[JR: Uhh, I didn’t write that. Bill Becker did. And it is a semi-humorous, fictionalized 3 a.m. TV ad. I suppose I could edit out fiction from posts that are submitted to me from Bill, but if you edited out fiction, you’d have to delete almost every word on your blog.]

    And do you remember way back in 2007 when you were so angry with the IPCC for “watering down” AR4? You wrote, “”Similar to the first IPCC’s fourth assessment release being watered down by neglecting the great ice sheets, the second report’s release has also been watered down, in an alternative sense. (…) Malaria, diarrhea diseases, dengue fever, tick-borne diseases, heat-related deaths will all rise with global warming.”

    [JR: Uhh, that was a direct quote excerpted from an AP story. Looks like AP didn’t word that sentence as well as they could. Since you continue to push the disinformation that the IPCC overstated the case, you really are living in a glass house on this one.]

    I guess you’ve moved on.

    [JR: I guess you’ve moved on from reality. You’ve proven my point. This just isn’t a subject of any significant focus by people who write about this. In two books and 2 million words, this is all you’ve got — a fictionalized 3 AM ad written by somebody else and a quote from an AP story that isn’t written quite as well as it should be. Seriously, you’ve proven there was nothing for me to “move on” from. Thanks for that!]

  9. Tom Fuller says:

    The global range of the malaria carrying mosquito extended to Archangel, where it killed more than 10,000 people in one epidemic in the early 20th Century, when it was colder than it is today.

    It has warmed one degree since then, but the global reach of the mosquito has shrunk drastically.

    Global warming occurred–one degree C.
    The range of the mosquito shrank drastically.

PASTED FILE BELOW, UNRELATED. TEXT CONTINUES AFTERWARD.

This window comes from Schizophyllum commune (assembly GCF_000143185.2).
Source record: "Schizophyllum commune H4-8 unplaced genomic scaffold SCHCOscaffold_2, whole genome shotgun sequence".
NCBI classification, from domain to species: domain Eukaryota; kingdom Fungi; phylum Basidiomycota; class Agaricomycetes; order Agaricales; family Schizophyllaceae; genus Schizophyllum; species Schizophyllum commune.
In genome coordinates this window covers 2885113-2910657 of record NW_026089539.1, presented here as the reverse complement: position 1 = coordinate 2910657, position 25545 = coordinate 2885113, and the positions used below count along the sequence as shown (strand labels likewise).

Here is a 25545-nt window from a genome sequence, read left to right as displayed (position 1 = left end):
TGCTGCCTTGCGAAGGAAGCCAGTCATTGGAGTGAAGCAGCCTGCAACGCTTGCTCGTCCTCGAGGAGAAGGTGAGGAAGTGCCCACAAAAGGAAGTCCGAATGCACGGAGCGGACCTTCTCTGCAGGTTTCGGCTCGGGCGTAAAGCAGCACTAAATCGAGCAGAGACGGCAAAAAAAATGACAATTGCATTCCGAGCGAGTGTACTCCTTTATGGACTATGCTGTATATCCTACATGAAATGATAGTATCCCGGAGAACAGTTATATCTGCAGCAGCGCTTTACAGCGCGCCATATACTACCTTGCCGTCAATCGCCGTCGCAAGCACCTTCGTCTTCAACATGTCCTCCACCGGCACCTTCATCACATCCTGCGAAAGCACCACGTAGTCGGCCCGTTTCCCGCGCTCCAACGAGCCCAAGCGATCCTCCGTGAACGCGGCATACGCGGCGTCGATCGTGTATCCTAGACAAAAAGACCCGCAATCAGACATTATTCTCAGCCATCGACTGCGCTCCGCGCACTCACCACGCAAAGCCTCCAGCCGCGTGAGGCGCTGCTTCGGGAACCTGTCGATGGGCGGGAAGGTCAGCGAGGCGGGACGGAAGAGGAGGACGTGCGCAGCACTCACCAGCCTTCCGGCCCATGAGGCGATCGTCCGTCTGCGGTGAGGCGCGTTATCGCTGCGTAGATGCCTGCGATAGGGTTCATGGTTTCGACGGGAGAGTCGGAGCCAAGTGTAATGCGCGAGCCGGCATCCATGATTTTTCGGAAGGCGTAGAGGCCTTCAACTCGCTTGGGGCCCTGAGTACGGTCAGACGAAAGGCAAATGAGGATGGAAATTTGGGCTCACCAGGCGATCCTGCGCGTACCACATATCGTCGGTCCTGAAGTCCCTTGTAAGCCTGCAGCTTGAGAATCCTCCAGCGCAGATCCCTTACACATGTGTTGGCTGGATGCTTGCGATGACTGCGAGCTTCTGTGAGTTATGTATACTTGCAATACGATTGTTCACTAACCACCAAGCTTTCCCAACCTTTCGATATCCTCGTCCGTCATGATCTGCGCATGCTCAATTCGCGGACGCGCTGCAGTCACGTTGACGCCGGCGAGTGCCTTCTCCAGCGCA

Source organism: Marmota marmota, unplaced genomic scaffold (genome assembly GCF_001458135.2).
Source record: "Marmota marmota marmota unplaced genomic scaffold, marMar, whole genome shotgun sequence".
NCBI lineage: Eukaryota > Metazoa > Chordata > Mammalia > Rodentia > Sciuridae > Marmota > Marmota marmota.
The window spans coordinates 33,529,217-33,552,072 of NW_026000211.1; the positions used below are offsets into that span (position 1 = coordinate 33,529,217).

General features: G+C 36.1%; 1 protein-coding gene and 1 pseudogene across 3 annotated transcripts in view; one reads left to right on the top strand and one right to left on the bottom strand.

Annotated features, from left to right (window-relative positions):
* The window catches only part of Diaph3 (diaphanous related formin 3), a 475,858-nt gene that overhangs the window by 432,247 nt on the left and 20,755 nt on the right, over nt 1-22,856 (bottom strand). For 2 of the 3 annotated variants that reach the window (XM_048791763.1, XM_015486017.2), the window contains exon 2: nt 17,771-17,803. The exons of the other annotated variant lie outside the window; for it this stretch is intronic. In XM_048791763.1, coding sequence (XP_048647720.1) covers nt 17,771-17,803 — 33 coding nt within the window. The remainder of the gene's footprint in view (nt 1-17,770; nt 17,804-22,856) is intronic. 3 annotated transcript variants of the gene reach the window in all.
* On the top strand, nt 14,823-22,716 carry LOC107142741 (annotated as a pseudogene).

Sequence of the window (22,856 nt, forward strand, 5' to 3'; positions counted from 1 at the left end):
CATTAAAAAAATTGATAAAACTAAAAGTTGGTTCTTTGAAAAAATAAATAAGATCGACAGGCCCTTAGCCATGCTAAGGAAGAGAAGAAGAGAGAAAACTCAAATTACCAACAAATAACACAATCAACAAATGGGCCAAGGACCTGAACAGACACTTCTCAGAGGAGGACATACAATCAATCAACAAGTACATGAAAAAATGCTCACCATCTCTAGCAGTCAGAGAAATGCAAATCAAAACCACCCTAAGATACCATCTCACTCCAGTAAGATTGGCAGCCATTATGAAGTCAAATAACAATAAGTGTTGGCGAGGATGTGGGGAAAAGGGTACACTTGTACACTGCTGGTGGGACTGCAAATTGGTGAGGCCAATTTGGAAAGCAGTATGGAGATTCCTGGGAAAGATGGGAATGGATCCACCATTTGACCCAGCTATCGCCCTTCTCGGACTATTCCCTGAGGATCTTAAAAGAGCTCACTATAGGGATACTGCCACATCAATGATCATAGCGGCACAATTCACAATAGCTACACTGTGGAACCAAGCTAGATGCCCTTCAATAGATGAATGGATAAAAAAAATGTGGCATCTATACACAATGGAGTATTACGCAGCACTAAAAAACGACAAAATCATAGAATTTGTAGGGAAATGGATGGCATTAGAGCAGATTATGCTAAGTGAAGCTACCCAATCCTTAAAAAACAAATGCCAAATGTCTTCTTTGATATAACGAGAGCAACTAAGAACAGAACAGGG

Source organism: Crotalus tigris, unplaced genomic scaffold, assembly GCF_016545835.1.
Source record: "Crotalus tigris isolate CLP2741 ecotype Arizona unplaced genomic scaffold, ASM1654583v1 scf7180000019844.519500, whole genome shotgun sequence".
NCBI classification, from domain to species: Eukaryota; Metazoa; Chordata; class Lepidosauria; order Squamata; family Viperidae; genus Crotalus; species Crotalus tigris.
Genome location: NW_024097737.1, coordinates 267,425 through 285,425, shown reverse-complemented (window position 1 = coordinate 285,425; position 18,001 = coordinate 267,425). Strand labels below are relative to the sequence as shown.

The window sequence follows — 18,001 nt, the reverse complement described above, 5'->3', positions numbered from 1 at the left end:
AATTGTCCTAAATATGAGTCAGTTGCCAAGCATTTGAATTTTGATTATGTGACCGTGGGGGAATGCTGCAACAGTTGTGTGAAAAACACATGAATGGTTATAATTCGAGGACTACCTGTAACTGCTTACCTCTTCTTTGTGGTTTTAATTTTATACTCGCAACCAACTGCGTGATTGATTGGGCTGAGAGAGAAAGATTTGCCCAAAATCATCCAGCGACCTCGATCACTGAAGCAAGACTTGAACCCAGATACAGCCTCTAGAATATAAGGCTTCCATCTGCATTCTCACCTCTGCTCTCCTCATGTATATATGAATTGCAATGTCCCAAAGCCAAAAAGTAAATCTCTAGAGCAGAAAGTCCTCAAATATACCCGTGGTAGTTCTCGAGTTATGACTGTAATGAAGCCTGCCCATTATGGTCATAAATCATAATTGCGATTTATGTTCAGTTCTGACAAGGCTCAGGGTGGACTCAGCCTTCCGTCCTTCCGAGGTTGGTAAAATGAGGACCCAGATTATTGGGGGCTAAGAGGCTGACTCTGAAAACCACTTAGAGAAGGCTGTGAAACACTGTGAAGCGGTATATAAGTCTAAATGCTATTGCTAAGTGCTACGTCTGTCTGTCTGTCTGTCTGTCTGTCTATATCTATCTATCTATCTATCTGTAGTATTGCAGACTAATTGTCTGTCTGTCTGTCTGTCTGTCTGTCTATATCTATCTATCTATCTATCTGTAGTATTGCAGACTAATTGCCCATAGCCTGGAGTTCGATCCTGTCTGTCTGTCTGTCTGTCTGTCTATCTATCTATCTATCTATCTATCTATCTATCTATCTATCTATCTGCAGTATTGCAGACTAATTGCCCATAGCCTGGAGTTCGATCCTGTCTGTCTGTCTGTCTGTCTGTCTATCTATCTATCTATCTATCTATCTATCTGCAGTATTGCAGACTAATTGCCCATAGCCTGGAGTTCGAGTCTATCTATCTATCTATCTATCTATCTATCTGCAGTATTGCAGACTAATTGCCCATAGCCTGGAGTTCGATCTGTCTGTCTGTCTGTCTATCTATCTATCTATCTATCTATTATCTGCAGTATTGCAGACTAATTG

Ergo, global warming will increase problems with malaria.

    Sure, I get it.

  10. dhogaza says:

    Ergo, global warming will increase problems with malaria.

    Overall, the global battle against malaria has gone well, and there’s no reason to expect that this battle won’t overwhelm any range increase due to global warming.

    But I get the impression that Tom Fuller believes that this battle is cost free. It’s not. Malaria eradication efforts are expensive, while individual solutions such as bed nets and indoor spraying are cheap on a per capita basis, there’s a lot of “per capita” that need these tools.

    “increasing problems” is not equivalent to “increasing death”. “increasing cost of malaria control” fits my definition of the word “problem”.

  11. Tom Fuller says:

    [JR: I’m letting some of Fuller’s misrepresentations through so that people can see how he operates (without having to actually read his blog) and since he unintentionally supports a key point of mine. His goal is to spin up the misrepresentation that I and others, including the IPCC, have overhyped the malaria-climate link so he can then attack us for overhyping.]

    Your characterization of this as a non-story threatens to become a story in itself.

    [JR: Who said this was a non-story? The story is the misreporting, which you continue to contribute to.]

    For a subject that isn’t significant enough to write about, there’s a lot of writing going on. Two posts from you, Revkin, Pielke. A Nature report by researchers from Oxford, one of whom explicitly states that the science needs balance to counteract ‘warmist’ claims.

    [JR: I suppose it is useful for everyone to see that your modus operandi is to utterly misrepresent what someone says and then attack that misrepresentation. The point I made — which you have essentially corroborated — is that in over 2 million words written on this subject and two books, there are two sentences written by other people, one of them fictional, the other an AP story, that I reposted. This proves to anyone even partially objective that I did not consider the malaria/climate link a significant impact and was not hyping it. In fact, it is hard to find examples of hyping in the scientific literature and assessments, as Revkin himself notes.